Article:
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Official Journal of the Italian Society of Dermatology and Sexually Transmitted Diseases
Indexed/Abstracted in: EMBASE, PubMed/MEDLINE, Science Citation Index Expanded (SciSearch), Scopus
Impact Factor 1,014
Sanminder SINGH 1, Paulina YOUNG 2, April W. ARMSTRONG 2
1 Department of Dermatology, University of California, Davis School of Medicine, Sacramento, CA, USA; 2 Department of Dermatology, Keck School of Medicine, University of Southern California, Los Angeles, CA, USA
INTRODUCTION: A number of studies have suggested an epidemiologic association between metabolic syndrome and psoriasis. A systematic review of the literature is necessary to determine whether the synthesis and interpretation of recent studies support the relationship between psoriasis and metabolic syndrome. The objective of this study conducted a comprehensive systematic review that synthesizes and interprets primary observational studies in order to elucidate the relationship between psoriasis and metabolic syndrome.
EVIDENCE ACQUISITION: We performed a systematic review search using the MEDLINE, EMBASE, Cochrane Central Register, and SCOPUS databases (1946-2016) and performed a manual search of selected references. We identified English-language, human-subject, observational studies that examined the prevalence of metabolic syndrome in conjunction with psoriasis.
EVIDENCE SYNTHESIS: We included data from 17 articles with an aggregate of 28,939 participants, among whom 3791 were psoriasis patients. Overall, the studies reported a higher prevalence of metabolic syndrome in patients with psoriasis. The odds ratio (OR) for metabolic syndrome and psoriasis ranged from 1.39-4.49, and the adjusted OR ranged from 1.29 to 5.14. The studies reported a higher prevalence of the individual components of metabolic syndrome in patients with psoriasis. A dose-response relationship was observed between psoriasis severity and the prevalence of metabolic syndrome. Due to the scarcity of cohort studies, it is difficult to fully examine the impact of psoriasis on the development of metabolic syndrome. Variability in how outcomes were recorded existed among some studies, which made between-study comparisons difficult.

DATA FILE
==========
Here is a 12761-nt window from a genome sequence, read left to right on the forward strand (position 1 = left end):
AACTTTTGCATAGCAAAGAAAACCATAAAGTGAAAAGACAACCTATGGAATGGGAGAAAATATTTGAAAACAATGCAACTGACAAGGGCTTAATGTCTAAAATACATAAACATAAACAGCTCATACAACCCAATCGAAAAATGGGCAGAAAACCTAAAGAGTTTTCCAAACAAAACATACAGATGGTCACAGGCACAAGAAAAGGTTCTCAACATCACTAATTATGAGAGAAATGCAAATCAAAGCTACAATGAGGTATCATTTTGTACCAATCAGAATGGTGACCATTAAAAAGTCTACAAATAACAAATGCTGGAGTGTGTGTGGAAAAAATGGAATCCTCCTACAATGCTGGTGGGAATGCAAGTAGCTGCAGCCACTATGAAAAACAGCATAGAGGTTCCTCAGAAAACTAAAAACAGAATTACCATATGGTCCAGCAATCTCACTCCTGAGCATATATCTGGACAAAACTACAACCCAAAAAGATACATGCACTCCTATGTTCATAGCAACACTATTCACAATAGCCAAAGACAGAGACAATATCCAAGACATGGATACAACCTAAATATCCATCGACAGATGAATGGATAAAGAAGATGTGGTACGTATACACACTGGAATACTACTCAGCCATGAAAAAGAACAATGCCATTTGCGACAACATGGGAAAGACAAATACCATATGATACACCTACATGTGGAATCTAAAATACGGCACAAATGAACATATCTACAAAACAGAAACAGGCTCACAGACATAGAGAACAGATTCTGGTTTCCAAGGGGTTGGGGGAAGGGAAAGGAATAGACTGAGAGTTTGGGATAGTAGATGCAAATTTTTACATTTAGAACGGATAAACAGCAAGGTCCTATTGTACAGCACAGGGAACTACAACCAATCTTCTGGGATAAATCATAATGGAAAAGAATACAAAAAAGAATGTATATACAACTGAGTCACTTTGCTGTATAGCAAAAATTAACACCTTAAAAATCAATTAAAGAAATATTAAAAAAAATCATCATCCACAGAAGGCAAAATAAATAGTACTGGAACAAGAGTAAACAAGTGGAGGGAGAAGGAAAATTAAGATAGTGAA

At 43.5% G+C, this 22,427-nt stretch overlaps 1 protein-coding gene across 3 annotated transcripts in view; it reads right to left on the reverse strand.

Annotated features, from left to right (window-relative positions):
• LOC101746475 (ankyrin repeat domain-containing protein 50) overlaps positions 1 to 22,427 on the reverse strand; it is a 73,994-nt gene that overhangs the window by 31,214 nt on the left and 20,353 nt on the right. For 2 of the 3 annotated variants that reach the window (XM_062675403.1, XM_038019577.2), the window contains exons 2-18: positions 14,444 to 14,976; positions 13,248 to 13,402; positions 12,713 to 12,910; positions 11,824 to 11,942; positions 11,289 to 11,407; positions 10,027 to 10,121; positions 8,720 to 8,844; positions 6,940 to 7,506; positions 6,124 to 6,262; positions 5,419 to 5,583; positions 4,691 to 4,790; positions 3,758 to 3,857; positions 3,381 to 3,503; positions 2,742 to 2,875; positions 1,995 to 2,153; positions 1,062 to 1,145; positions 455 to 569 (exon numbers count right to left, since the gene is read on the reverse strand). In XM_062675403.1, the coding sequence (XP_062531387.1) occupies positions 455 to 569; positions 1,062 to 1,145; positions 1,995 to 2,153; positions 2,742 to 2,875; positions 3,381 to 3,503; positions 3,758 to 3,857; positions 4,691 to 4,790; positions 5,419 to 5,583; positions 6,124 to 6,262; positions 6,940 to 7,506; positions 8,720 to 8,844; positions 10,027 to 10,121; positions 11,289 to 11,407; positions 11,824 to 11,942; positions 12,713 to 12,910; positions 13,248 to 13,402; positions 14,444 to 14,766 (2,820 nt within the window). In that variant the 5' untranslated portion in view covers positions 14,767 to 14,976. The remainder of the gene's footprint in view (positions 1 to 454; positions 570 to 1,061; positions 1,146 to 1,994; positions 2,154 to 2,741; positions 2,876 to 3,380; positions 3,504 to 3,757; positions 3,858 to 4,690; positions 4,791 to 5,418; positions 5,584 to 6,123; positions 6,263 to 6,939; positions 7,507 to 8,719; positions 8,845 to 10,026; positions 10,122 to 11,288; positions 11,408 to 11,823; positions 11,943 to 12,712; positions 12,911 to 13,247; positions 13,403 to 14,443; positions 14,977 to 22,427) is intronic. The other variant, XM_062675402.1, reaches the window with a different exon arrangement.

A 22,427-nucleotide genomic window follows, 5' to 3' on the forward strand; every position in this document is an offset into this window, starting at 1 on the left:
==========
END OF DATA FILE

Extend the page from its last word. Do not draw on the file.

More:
CONCLUSIONS: Psoriasis patients have a greater prevalence of metabolic syndrome as well as its individual components when compared to the general population. The odds of metabolic syndrome and its components are higher with increased psoriasis disease severity. Prospective studies are needed to better understand the contribution of psoriasis in the development of metabolic syndrome.